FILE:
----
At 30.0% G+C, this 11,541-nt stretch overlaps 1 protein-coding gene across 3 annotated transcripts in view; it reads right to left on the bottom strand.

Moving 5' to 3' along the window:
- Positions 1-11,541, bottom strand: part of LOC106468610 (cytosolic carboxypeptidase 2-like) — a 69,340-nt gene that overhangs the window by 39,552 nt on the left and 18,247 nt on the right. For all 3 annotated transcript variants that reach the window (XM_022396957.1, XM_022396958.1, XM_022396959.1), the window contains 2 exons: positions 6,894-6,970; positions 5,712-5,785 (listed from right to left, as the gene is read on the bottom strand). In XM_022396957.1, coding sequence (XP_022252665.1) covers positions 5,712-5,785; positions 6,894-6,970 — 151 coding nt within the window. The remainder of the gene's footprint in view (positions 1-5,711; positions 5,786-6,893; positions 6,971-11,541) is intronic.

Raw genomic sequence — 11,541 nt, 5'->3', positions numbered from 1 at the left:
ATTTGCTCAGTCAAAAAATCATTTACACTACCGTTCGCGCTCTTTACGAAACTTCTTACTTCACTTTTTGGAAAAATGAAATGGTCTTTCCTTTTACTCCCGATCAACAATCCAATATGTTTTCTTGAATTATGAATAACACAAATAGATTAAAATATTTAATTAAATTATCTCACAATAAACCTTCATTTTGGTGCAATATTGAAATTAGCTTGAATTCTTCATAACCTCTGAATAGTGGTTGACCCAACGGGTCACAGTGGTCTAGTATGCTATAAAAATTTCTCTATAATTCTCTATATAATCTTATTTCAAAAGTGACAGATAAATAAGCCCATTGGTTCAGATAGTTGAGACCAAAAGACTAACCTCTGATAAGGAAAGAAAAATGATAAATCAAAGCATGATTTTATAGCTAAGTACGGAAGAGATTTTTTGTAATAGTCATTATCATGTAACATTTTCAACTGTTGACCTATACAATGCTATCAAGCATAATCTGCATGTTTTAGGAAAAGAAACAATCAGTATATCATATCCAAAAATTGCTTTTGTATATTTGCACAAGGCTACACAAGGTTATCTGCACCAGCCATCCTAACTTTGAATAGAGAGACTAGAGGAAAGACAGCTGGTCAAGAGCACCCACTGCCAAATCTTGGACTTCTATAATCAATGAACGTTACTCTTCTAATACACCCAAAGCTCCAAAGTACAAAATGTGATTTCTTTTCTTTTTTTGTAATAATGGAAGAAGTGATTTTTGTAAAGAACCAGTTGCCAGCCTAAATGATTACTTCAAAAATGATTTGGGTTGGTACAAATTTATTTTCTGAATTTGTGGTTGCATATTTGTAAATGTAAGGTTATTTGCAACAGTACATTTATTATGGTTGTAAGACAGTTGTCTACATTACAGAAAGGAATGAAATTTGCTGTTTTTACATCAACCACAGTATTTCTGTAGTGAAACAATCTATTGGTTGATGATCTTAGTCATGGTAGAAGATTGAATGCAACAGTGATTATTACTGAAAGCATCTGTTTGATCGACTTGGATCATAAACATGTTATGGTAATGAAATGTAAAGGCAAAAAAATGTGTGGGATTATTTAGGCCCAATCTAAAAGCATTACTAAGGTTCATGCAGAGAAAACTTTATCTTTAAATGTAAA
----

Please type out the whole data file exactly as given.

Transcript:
At 30.0% G+C, this 11,541-nt stretch overlaps 1 protein-coding gene across 3 annotated transcripts in view; it reads right to left on the bottom strand.

Moving 5' to 3' along the window:
- Positions 1-11,541, bottom strand: part of LOC106468610 (cytosolic carboxypeptidase 2-like) — a 69,340-nt gene that overhangs the window by 39,552 nt on the left and 18,247 nt on the right. For all 3 annotated transcript variants that reach the window (XM_022396957.1, XM_022396958.1, XM_022396959.1), the window contains 2 exons: positions 6,894-6,970; positions 5,712-5,785 (listed from right to left, as the gene is read on the bottom strand). In XM_022396957.1, coding sequence (XP_022252665.1) covers positions 5,712-5,785; positions 6,894-6,970 — 151 coding nt within the window. The remainder of the gene's footprint in view (positions 1-5,711; positions 5,786-6,893; positions 6,971-11,541) is intronic.

Raw genomic sequence — 11,541 nt, 5'->3', positions numbered from 1 at the left:
ATTTGCTCAGTCAAAAAATCATTTACACTACCGTTCGCGCTCTTTACGAAACTTCTTACTTCACTTTTTGGAAAAATGAAATGGTCTTTCCTTTTACTCCCGATCAACAATCCAATATGTTTTCTTGAATTATGAATAACACAAATAGATTAAAATATTTAATTAAATTATCTCACAATAAACCTTCATTTTGGTGCAATATTGAAATTAGCTTGAATTCTTCATAACCTCTGAATAGTGGTTGACCCAACGGGTCACAGTGGTCTAGTATGCTATAAAAATTTCTCTATAATTCTCTATATAATCTTATTTCAAAAGTGACAGATAAATAAGCCCATTGGTTCAGATAGTTGAGACCAAAAGACTAACCTCTGATAAGGAAAGAAAAATGATAAATCAAAGCATGATTTTATAGCTAAGTACGGAAGAGATTTTTTGTAATAGTCATTATCATGTAACATTTTCAACTGTTGACCTATACAATGCTATCAAGCATAATCTGCATGTTTTAGGAAAAGAAACAATCAGTATATCATATCCAAAAATTGCTTTTGTATATTTGCACAAGGCTACACAAGGTTATCTGCACCAGCCATCCTAACTTTGAATAGAGAGACTAGAGGAAAGACAGCTGGTCAAGAGCACCCACTGCCAAATCTTGGACTTCTATAATCAATGAACGTTACTCTTCTAATACACCCAAAGCTCCAAAGTACAAAATGTGATTTCTTTTCTTTTTTTGTAATAATGGAAGAAGTGATTTTTGTAAAGAACCAGTTGCCAGCCTAAATGATTACTTCAAAAATGATTTGGGTTGGTACAAATTTATTTTCTGAATTTGTGGTTGCATATTTGTAAATGTAAGGTTATTTGCAACAGTACATTTATTATGGTTGTAAGACAGTTGTCTACATTACAGAAAGGAATGAAATTTGCTGTTTTTACATCAACCACAGTATTTCTGTAGTGAAACAATCTATTGGTTGATGATCTTAGTCATGGTAGAAGATTGAATGCAACAGTGATTATTACTGAAAGCATCTGTTTGATCGACTTGGATCATAAACATGTTATGGTAATGAAATGTAAAGGCAAAAAAATGTGTGGGATTATTTAGGCCCAATCTAAAAGCATTACTAAGGTTCATGCAGAGAAAACTTTATCTTTAAATGTAAA